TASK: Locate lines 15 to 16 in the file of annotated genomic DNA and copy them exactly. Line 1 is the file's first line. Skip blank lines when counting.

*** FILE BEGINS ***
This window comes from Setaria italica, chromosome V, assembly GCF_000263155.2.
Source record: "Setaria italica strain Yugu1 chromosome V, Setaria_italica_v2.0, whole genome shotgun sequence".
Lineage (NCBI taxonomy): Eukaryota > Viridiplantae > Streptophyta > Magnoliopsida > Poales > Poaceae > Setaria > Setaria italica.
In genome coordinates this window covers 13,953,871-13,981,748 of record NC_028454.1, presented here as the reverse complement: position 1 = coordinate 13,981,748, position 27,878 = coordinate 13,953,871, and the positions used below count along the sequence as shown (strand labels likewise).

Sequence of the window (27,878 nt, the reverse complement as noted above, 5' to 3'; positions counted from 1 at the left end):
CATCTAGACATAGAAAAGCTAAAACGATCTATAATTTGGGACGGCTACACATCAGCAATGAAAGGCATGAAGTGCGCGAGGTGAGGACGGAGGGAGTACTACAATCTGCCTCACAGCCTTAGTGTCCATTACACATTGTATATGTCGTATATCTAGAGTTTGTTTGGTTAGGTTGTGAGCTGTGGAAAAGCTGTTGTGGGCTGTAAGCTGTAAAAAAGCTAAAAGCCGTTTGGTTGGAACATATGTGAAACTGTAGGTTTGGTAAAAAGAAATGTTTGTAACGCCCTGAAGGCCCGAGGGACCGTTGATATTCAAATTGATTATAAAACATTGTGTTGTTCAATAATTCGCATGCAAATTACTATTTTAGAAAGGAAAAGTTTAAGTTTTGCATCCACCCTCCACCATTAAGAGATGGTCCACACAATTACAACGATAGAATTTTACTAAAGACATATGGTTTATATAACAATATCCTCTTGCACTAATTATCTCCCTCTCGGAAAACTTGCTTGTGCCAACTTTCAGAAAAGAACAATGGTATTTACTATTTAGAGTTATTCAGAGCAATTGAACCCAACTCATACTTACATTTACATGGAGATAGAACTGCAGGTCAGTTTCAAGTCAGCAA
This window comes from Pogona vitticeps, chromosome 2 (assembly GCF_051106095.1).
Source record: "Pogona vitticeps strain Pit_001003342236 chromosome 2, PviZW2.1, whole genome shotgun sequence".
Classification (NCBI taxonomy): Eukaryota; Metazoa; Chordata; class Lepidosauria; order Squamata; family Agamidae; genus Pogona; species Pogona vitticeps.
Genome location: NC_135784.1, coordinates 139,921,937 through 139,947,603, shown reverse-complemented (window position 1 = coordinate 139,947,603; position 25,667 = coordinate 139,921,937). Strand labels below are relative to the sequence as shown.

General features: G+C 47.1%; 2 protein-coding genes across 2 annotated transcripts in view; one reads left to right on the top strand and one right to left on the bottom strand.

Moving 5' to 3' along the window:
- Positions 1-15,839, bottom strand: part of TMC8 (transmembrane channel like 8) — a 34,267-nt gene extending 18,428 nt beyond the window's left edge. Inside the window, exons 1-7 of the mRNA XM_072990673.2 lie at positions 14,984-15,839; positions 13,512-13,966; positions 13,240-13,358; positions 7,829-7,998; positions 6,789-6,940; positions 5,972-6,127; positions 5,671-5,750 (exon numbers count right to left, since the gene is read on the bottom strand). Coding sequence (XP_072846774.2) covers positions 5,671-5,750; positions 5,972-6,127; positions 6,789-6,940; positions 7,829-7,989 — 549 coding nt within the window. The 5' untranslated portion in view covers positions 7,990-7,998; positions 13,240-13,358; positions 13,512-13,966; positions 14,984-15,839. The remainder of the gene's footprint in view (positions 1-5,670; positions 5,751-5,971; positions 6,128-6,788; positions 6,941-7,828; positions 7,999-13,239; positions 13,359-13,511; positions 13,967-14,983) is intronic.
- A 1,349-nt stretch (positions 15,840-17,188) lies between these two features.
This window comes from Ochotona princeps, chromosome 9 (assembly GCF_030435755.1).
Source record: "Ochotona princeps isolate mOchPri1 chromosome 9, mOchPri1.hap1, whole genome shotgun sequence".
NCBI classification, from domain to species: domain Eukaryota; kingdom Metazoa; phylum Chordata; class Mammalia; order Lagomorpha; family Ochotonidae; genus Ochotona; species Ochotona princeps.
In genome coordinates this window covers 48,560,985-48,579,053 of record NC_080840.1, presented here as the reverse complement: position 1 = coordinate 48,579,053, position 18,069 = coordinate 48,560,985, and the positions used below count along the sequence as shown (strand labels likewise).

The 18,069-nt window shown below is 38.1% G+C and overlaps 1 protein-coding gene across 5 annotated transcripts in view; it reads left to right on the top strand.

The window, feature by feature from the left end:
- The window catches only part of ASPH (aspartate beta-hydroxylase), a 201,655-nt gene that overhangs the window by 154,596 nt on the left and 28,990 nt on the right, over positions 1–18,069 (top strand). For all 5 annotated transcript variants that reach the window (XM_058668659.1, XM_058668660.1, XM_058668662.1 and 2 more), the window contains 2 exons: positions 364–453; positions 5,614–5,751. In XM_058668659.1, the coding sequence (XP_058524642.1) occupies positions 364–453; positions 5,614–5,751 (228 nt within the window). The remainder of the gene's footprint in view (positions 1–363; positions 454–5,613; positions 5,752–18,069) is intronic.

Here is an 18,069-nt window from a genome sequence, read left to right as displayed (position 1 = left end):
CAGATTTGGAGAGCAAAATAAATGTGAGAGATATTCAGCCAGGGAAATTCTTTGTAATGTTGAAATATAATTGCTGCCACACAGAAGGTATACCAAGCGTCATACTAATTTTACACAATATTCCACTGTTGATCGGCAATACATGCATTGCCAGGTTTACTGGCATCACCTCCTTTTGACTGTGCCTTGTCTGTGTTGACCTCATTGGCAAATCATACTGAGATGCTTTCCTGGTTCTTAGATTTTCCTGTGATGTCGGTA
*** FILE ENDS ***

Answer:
This window comes from Ochotona princeps, chromosome 9 (assembly GCF_030435755.1).
Source record: "Ochotona princeps isolate mOchPri1 chromosome 9, mOchPri1.hap1, whole genome shotgun sequence".